of the war, Mosby
's raiders were a constant menace to the Union
troops, and the most constant vigilance was necessary to meet successfully his skilfully planned stratagems.
On March 8, 1863, Mosby
performed one of the most daring and effective feats of his career.
In this case, as well as in others, it was the supreme boldness of the act which alone made it possible.
Even with their knowledge of Mosby
's methods, the Union
officers could hardly conceive of such an apparently rash and unheard — of exploit being successful.
With a small band of carefully picked men, Mosby
rode safely through the Union
picket-lines, where the sentries believed the party to be Federal scouts returning from a raid.
Upon reaching the vicinity of Fairfax Court House, Mosby
entered the house used as headquarters by General Edwin H. Stoughton
, woke the general, and demanded his surrender.
Believing that the town had surrendered, the Union
leader made no resistance.
Meanwhile, each trooper in Mosby
's little command had quietly secured several prisoners.
was forced to mount a horse, and with their prisoners Mosby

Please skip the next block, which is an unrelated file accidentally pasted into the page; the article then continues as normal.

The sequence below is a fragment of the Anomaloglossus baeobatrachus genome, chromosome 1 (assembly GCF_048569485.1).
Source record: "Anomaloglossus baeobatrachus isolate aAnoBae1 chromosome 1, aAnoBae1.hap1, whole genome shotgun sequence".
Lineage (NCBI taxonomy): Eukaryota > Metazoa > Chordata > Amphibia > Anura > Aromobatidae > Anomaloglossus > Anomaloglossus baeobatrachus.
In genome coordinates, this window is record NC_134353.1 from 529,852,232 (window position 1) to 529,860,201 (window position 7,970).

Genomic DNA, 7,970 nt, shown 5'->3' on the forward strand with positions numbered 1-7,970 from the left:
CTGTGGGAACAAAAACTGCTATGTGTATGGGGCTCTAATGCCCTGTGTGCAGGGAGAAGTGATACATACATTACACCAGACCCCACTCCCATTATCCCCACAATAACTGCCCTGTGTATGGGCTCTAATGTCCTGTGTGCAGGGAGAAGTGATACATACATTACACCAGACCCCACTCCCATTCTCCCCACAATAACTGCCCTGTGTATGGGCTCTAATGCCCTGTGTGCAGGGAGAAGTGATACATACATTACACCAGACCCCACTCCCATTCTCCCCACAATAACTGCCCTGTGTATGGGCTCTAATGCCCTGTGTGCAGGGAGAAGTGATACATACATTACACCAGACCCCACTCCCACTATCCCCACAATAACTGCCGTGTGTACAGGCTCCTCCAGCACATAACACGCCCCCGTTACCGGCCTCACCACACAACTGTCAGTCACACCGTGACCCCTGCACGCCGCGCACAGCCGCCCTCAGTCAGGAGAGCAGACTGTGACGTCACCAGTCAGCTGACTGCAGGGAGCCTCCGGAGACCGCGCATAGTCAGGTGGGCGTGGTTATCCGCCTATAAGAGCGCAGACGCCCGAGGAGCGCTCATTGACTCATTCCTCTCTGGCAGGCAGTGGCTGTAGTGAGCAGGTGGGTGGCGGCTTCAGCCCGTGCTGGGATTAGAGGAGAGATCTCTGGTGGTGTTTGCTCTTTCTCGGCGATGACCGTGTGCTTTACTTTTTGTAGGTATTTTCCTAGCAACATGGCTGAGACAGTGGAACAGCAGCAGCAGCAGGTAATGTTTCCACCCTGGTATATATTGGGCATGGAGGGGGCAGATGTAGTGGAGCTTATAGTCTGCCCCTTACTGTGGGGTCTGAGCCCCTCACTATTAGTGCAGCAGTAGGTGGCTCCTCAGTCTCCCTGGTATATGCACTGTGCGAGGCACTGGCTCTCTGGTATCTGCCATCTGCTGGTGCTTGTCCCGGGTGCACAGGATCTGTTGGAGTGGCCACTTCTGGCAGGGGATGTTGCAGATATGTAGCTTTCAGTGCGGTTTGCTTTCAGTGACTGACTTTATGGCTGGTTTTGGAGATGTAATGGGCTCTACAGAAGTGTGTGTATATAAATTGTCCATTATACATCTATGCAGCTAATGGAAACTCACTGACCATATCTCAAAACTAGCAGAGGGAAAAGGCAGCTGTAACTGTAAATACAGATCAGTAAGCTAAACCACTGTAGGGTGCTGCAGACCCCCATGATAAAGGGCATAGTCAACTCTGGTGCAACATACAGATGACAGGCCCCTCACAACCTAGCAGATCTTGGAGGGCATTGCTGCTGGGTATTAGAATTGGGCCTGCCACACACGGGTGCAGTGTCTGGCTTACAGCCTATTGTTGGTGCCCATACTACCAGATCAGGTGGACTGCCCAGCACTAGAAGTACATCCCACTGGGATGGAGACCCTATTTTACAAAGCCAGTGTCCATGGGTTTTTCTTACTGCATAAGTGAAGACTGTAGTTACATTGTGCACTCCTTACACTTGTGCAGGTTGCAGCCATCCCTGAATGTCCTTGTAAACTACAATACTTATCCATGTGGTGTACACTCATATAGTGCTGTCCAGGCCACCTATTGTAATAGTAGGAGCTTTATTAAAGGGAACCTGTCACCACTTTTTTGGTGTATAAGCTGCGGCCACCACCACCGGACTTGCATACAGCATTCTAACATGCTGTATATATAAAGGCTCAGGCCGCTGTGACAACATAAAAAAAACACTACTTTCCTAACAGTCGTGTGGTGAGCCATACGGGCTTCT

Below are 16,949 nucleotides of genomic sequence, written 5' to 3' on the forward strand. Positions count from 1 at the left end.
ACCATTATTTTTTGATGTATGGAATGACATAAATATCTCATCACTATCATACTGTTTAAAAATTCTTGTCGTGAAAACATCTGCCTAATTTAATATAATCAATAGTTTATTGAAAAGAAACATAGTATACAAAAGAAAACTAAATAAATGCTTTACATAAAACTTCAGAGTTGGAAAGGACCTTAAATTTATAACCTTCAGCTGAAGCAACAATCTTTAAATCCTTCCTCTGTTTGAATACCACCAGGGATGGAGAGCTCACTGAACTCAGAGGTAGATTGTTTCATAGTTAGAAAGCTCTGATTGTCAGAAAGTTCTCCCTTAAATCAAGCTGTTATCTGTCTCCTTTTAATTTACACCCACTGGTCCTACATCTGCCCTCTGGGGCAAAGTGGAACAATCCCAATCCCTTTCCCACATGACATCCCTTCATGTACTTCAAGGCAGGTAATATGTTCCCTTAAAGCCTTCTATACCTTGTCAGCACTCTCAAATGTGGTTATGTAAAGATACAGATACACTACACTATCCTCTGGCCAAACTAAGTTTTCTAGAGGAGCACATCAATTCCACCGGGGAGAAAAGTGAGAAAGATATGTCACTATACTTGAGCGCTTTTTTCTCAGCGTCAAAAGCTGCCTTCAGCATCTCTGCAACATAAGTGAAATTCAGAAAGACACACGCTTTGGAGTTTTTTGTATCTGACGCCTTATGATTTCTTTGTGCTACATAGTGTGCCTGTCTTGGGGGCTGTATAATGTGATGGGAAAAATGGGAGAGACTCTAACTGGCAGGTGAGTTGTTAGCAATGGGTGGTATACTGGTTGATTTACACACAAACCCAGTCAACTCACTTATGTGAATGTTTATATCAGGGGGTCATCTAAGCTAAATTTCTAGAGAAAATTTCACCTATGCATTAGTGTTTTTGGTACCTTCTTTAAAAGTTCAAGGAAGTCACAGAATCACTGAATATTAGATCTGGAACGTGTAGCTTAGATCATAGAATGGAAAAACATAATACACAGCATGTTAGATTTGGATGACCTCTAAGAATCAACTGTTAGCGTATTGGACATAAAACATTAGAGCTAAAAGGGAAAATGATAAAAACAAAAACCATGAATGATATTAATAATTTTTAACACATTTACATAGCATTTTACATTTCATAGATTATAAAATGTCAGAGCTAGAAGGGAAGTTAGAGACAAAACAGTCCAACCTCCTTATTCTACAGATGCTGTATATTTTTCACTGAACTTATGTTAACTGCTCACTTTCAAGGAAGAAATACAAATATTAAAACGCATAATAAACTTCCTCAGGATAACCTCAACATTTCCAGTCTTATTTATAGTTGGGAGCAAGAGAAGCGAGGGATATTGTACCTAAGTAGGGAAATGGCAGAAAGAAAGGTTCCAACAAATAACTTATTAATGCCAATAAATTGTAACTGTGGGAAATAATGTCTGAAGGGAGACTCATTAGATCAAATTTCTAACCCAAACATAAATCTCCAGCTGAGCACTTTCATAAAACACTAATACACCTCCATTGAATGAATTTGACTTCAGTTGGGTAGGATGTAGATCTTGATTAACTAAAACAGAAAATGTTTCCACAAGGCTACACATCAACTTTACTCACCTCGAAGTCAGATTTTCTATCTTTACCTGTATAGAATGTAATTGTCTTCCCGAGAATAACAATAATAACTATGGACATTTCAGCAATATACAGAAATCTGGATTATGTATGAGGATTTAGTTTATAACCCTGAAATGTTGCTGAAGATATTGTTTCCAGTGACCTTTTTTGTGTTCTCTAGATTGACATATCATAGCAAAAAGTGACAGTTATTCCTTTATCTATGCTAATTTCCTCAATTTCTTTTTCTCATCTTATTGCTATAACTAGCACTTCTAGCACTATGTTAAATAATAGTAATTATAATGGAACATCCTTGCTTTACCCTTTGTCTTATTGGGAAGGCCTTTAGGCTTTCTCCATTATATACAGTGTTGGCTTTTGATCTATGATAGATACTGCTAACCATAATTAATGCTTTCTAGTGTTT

and his cavalcade galloped safely back to their lines.
It was with similar strokes, original in conception and daring in execution, that Mosby
kept thousands of Federal cavalry and infantry away from much-needed service at the front.
After he became well established as a partisan ranger, his men were never organized as a tactical fighting body, and never had, as with other troops, an established camp.
Through his trusty lieutenants, the call would be sent out for a designated number of men “for Mosby
This was the most definite information as to their mission that these volunteers ever received.
In fact, they always moved out with sealed orders, but at the appointed time and place the rangers would assemble without fail.
wanted them was sufficient.
Many of these men were members of regular cavalry regiments home on furlough, others were farmers who had been duly enlisted in the rangers, and were always subject to call,